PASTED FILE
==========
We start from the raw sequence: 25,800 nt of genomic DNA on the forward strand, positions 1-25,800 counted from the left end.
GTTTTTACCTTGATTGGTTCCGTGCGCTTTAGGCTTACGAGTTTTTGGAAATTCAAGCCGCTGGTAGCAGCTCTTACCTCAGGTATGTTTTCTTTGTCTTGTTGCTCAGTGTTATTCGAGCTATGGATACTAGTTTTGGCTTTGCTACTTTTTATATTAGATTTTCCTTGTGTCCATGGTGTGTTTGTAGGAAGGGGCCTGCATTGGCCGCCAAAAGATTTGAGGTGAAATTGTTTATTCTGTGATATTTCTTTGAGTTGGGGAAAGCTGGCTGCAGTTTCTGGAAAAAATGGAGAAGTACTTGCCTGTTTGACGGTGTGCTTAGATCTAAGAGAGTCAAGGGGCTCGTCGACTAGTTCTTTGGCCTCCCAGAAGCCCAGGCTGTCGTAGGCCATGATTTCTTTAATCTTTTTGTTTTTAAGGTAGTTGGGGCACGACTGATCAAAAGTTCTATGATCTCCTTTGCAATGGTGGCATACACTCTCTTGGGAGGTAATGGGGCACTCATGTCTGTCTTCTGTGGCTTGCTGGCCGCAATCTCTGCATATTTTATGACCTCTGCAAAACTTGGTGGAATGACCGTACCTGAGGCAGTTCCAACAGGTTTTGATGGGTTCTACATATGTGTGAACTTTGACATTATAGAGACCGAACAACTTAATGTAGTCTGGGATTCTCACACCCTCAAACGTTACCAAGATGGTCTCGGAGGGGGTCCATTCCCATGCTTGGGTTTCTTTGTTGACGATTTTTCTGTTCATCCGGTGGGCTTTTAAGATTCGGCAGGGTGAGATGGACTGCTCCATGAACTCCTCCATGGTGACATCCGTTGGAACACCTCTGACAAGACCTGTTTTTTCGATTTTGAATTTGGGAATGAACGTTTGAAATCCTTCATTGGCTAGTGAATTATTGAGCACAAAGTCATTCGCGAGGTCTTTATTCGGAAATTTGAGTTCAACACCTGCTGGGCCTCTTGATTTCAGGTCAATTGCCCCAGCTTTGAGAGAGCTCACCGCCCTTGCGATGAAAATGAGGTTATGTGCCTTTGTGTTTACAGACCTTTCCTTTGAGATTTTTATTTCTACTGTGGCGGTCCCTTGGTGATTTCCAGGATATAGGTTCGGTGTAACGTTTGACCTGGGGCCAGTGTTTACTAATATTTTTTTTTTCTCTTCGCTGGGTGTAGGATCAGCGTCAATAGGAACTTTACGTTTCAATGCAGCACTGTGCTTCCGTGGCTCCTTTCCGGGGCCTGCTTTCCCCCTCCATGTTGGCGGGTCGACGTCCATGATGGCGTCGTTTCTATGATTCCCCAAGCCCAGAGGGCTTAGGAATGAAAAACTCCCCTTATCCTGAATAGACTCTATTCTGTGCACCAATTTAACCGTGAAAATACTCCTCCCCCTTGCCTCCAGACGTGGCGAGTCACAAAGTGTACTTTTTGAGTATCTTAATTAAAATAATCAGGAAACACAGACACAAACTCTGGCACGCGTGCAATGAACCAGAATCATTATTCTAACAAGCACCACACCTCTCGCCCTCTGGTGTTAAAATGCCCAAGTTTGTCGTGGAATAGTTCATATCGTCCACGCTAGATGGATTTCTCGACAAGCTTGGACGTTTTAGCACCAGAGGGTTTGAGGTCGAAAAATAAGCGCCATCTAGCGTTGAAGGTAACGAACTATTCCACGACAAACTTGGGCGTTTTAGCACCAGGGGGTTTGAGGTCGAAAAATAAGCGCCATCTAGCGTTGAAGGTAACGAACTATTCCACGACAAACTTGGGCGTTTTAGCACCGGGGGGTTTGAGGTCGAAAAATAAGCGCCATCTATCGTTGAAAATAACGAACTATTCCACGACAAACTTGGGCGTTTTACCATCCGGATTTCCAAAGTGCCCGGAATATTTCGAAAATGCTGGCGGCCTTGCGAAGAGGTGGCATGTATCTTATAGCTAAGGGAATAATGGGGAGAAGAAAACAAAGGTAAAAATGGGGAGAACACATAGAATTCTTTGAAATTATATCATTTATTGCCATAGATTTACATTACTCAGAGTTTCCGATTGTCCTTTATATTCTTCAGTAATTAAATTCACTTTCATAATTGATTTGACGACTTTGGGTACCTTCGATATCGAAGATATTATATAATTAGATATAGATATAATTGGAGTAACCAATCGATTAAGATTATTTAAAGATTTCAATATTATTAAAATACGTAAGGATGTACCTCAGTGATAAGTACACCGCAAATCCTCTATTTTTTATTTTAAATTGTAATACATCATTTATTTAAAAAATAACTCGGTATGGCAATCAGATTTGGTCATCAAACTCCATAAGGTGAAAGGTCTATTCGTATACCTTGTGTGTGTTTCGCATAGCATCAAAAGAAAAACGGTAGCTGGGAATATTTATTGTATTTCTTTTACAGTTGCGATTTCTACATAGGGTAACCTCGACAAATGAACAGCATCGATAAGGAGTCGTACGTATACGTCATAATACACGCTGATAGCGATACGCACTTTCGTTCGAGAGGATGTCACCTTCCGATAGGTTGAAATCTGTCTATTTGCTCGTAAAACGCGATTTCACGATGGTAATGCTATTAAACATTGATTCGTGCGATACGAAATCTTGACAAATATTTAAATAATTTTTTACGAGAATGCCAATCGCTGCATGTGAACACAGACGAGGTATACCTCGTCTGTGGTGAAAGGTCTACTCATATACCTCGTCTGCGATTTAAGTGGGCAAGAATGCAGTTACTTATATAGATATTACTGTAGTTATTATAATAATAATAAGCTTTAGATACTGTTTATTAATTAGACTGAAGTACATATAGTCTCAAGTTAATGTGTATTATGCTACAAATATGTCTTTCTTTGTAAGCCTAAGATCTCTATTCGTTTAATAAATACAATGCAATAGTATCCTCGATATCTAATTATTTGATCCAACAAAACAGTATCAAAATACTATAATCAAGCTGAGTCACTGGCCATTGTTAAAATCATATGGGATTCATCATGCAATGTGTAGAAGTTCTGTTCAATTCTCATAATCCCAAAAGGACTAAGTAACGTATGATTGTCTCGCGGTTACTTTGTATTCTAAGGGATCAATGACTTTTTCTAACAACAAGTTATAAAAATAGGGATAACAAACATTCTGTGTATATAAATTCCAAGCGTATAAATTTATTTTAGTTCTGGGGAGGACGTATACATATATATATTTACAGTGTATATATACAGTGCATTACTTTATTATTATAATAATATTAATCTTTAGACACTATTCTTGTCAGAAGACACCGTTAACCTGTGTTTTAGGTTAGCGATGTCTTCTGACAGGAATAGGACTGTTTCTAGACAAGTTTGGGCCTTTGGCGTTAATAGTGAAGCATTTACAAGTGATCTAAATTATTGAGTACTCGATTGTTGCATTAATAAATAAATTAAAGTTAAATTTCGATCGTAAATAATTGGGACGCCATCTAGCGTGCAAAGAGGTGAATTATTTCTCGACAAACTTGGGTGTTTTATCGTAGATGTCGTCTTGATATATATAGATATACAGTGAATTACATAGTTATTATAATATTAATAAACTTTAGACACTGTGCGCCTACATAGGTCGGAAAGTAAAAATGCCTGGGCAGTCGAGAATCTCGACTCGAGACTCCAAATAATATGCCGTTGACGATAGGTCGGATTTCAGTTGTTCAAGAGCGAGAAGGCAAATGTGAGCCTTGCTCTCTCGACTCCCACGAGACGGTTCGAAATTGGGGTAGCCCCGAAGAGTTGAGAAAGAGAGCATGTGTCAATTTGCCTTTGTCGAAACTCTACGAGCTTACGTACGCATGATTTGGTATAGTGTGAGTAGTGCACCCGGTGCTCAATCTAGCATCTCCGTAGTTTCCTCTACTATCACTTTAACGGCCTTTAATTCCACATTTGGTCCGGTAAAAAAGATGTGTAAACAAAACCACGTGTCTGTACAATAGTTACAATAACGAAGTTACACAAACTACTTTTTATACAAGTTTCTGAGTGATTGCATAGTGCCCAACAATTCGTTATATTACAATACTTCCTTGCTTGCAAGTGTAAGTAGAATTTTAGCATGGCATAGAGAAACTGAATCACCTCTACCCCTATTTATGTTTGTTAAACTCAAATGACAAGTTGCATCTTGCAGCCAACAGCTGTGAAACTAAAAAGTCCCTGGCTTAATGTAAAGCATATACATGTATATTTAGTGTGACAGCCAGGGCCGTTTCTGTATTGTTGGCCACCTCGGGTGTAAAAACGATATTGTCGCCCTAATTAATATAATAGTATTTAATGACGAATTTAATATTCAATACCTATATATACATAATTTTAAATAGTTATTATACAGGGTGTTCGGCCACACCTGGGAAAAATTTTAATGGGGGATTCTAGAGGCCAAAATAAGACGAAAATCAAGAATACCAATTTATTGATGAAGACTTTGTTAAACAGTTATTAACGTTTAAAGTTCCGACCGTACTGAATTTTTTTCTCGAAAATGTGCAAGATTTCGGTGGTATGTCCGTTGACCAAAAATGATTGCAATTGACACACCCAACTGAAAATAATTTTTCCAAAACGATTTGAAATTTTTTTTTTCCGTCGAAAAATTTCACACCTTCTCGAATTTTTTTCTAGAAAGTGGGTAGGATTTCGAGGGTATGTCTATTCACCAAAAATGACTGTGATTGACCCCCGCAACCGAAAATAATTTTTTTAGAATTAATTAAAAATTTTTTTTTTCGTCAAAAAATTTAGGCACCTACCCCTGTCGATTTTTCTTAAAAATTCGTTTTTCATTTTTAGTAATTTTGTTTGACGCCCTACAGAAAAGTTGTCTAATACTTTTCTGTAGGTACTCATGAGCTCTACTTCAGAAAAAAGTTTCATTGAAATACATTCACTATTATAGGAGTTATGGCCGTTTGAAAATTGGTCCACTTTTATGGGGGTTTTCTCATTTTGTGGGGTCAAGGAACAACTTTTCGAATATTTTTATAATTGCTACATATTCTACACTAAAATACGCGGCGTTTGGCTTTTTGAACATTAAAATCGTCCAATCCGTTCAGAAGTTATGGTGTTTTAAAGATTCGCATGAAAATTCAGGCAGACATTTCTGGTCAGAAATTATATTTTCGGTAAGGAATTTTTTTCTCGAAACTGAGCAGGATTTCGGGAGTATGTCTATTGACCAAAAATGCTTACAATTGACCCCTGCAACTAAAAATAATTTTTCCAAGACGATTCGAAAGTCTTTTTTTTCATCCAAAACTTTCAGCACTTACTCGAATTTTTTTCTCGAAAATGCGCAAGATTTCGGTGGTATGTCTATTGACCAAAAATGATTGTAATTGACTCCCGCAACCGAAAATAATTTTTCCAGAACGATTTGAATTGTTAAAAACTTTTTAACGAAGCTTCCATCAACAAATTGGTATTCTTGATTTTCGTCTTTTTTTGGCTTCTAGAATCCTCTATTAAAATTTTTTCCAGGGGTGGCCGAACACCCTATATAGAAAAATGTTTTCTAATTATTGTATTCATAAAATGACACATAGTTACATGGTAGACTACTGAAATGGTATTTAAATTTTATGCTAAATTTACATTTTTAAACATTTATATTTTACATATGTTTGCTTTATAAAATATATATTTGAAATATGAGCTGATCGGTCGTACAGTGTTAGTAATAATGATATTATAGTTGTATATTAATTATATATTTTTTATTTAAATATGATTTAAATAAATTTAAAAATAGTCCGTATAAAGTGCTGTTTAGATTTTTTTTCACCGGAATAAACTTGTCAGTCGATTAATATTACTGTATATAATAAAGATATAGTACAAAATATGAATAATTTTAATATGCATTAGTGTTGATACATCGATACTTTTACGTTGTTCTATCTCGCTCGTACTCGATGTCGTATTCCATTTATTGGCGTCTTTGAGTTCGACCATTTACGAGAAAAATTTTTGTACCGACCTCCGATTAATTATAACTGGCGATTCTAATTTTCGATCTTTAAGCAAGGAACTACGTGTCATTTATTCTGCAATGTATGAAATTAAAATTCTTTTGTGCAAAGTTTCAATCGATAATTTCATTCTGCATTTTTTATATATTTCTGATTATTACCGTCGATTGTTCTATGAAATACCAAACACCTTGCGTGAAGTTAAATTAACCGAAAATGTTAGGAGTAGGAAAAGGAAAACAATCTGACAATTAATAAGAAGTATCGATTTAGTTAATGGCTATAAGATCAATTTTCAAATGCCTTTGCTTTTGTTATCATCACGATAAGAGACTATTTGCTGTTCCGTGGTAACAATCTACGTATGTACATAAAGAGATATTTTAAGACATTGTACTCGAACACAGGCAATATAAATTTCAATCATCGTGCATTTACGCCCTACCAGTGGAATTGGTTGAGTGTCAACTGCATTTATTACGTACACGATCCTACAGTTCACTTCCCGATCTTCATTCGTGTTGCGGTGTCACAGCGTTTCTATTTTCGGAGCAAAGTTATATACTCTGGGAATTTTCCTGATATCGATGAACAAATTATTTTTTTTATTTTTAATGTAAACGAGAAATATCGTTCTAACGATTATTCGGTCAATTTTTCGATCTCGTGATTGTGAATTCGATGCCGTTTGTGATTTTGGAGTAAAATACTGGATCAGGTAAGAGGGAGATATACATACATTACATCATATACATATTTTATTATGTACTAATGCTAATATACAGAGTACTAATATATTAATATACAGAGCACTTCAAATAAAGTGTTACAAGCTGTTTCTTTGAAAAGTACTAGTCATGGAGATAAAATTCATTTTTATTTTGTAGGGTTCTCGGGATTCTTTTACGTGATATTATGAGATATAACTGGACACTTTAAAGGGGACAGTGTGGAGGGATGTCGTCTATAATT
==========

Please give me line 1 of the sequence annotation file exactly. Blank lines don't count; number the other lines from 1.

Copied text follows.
We start from the raw sequence: 25,800 nt of genomic DNA on the forward strand, positions 1-25,800 counted from the left end.